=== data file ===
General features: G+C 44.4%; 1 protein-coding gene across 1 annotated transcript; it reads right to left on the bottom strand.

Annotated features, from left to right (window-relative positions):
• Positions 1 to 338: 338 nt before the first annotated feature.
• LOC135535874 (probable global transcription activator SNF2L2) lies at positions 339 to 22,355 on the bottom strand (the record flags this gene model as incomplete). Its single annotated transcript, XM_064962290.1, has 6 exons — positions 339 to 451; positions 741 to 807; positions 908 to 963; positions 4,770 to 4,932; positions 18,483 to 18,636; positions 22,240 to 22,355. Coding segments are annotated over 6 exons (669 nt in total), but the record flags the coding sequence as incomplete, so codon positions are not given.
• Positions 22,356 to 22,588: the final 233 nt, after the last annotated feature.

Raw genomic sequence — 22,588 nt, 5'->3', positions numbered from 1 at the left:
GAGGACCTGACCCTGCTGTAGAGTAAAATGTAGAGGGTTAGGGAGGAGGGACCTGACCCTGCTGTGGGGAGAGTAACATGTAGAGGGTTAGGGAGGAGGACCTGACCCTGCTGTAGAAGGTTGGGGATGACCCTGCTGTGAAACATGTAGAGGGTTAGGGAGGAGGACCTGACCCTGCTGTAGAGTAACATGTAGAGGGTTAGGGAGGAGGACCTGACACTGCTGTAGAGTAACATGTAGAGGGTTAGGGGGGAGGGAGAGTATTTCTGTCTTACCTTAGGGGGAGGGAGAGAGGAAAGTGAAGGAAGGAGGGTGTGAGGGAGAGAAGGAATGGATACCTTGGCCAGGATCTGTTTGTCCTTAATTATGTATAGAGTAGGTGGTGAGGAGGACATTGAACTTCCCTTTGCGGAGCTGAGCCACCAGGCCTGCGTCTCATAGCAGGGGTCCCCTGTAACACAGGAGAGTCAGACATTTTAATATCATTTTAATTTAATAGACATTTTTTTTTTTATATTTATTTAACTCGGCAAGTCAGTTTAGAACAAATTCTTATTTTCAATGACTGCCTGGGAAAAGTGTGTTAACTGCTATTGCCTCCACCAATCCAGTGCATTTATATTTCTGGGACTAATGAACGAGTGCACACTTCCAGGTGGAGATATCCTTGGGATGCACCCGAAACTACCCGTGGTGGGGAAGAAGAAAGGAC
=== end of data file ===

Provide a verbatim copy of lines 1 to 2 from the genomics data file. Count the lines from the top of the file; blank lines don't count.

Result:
General features: G+C 44.4%; 1 protein-coding gene across 1 annotated transcript; it reads right to left on the bottom strand.

Annotated features, from left to right (window-relative positions):